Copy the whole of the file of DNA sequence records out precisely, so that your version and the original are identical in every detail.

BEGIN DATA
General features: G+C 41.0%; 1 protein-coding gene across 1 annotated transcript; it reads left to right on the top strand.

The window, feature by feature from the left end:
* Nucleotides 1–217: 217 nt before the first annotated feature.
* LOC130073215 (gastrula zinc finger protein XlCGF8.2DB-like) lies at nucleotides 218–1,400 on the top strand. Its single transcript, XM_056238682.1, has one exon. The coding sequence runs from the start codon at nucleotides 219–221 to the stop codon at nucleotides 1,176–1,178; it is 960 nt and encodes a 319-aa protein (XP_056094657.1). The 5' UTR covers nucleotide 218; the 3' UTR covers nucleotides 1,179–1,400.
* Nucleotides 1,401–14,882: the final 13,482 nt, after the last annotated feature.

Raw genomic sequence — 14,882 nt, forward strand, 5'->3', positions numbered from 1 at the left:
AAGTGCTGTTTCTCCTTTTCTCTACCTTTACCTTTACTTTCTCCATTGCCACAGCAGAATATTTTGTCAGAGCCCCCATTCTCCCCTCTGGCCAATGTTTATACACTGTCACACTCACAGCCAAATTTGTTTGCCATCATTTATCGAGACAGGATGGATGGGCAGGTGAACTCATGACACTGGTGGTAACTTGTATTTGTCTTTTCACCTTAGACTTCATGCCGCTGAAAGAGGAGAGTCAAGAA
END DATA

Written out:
General features: G+C 41.0%; 1 protein-coding gene across 1 annotated transcript; it reads left to right on the top strand.

The window, feature by feature from the left end:
* Nucleotides 1–217: 217 nt before the first annotated feature.
* LOC130073215 (gastrula zinc finger protein XlCGF8.2DB-like) lies at nucleotides 218–1,400 on the top strand. Its single transcript, XM_056238682.1, has one exon. The coding sequence runs from the start codon at nucleotides 219–221 to the stop codon at nucleotides 1,176–1,178; it is 960 nt and encodes a 319-aa protein (XP_056094657.1). The 5' UTR covers nucleotide 218; the 3' UTR covers nucleotides 1,179–1,400.
* Nucleotides 1,401–14,882: the final 13,482 nt, after the last annotated feature.

Raw genomic sequence — 14,882 nt, forward strand, 5'->3', positions numbered from 1 at the left:
AAGTGCTGTTTCTCCTTTTCTCTACCTTTACCTTTACTTTCTCCATTGCCACAGCAGAATATTTTGTCAGAGCCCCCATTCTCCCCTCTGGCCAATGTTTATACACTGTCACACTCACAGCCAAATTTGTTTGCCATCATTTATCGAGACAGGATGGATGGGCAGGTGAACTCATGACACTGGTGGTAACTTGTATTTGTCTTTTCACCTTAGACTTCATGCCGCTGAAAGAGGAGAGTCAAGAA